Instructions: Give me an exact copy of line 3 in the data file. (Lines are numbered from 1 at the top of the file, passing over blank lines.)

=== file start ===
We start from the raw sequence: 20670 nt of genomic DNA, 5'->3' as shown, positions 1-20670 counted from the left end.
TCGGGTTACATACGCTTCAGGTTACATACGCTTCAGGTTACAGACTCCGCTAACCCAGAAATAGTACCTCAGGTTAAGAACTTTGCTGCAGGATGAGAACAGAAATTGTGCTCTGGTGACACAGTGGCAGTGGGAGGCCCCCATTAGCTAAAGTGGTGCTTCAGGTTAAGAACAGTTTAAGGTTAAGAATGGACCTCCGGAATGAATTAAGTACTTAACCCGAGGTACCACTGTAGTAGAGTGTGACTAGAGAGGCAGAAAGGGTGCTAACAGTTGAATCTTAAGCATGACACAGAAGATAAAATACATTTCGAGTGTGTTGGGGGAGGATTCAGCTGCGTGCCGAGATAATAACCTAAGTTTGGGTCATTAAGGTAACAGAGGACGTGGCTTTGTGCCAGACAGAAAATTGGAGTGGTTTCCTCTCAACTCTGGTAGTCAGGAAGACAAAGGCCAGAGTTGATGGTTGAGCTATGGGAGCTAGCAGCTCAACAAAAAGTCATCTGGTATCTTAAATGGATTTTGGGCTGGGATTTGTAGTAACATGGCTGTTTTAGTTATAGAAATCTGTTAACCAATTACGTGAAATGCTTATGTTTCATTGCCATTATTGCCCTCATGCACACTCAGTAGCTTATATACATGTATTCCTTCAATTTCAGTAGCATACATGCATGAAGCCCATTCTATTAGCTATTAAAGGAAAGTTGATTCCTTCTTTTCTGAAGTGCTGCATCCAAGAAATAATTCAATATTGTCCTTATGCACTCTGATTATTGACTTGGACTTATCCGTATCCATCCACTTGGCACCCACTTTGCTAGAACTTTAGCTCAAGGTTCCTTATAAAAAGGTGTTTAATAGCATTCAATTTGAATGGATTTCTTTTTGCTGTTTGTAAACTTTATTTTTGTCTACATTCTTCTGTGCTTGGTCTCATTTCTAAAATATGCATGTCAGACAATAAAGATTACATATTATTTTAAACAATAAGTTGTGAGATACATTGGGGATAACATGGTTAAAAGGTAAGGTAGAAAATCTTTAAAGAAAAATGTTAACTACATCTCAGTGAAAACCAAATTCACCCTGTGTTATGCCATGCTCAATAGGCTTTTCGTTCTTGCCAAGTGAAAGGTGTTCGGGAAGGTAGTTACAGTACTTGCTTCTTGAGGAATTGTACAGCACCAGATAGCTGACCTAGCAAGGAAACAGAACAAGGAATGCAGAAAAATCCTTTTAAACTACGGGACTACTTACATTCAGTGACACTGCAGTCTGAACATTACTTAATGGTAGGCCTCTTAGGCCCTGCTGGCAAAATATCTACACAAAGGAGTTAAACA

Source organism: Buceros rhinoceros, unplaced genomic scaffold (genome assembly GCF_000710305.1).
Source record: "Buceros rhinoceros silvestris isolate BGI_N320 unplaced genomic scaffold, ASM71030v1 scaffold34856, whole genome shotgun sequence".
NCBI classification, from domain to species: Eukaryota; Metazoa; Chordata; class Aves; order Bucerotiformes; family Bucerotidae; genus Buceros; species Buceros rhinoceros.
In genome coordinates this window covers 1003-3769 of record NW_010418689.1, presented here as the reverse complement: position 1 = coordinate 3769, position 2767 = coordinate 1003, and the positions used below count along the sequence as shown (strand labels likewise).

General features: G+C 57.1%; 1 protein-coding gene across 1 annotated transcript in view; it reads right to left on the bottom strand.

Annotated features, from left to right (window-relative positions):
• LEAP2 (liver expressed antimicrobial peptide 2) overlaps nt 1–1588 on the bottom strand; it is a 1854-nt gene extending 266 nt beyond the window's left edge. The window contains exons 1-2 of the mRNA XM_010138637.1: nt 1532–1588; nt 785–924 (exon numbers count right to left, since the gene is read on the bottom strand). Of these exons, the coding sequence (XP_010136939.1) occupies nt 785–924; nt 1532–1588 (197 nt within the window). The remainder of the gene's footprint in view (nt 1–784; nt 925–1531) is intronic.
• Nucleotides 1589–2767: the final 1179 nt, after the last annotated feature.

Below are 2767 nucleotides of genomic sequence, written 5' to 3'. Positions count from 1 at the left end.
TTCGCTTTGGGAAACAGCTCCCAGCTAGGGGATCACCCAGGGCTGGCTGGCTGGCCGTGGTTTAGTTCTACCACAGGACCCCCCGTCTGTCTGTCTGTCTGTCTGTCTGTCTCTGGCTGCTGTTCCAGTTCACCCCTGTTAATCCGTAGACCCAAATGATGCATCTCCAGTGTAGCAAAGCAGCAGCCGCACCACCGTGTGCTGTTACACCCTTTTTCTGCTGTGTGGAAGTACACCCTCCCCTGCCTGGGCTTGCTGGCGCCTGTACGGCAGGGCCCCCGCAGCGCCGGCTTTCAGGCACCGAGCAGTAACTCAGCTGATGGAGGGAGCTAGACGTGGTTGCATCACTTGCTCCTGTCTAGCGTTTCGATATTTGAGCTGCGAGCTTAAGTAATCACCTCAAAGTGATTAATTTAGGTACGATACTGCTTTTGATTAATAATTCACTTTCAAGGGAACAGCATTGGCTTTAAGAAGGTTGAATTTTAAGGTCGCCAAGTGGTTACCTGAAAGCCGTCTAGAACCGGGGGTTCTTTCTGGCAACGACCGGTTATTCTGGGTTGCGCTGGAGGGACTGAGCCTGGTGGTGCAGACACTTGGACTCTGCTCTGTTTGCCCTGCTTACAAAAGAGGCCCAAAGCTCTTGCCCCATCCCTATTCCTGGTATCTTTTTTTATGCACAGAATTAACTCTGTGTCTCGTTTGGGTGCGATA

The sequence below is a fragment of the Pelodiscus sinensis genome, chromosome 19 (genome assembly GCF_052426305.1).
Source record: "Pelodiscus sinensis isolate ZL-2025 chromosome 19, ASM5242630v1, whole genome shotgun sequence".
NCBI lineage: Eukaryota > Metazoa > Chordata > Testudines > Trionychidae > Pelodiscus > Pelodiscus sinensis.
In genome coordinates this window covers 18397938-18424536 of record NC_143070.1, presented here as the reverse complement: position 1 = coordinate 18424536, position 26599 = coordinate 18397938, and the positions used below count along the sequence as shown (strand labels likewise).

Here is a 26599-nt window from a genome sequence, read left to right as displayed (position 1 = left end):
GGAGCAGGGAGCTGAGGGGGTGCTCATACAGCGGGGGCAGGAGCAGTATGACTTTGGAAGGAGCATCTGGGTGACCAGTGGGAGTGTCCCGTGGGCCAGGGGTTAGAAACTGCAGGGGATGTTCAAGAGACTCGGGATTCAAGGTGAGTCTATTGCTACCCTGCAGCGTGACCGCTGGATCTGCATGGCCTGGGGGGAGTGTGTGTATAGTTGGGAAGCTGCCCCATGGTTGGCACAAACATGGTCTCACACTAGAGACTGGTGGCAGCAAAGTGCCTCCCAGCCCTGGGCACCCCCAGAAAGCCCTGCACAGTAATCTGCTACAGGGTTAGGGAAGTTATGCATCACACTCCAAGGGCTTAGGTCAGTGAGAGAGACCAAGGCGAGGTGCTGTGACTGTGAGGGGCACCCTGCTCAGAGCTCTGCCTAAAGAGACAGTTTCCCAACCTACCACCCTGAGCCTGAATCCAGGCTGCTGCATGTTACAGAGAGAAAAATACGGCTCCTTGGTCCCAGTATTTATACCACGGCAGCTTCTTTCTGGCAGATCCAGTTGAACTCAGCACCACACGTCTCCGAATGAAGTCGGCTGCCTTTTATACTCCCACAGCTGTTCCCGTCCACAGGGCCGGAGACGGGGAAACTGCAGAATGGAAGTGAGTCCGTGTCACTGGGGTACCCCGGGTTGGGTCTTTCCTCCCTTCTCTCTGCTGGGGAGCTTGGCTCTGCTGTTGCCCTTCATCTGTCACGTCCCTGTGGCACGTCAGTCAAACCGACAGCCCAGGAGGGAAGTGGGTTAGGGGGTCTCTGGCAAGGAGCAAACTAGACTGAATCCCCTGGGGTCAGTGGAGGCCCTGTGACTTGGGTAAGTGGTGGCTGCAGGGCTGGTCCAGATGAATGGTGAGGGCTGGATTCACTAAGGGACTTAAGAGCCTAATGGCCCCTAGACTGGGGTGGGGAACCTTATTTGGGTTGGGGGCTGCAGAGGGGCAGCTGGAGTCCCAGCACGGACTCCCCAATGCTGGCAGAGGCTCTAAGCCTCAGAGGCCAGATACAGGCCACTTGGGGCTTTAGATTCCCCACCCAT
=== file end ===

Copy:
Source organism: Buceros rhinoceros, unplaced genomic scaffold (genome assembly GCF_000710305.1).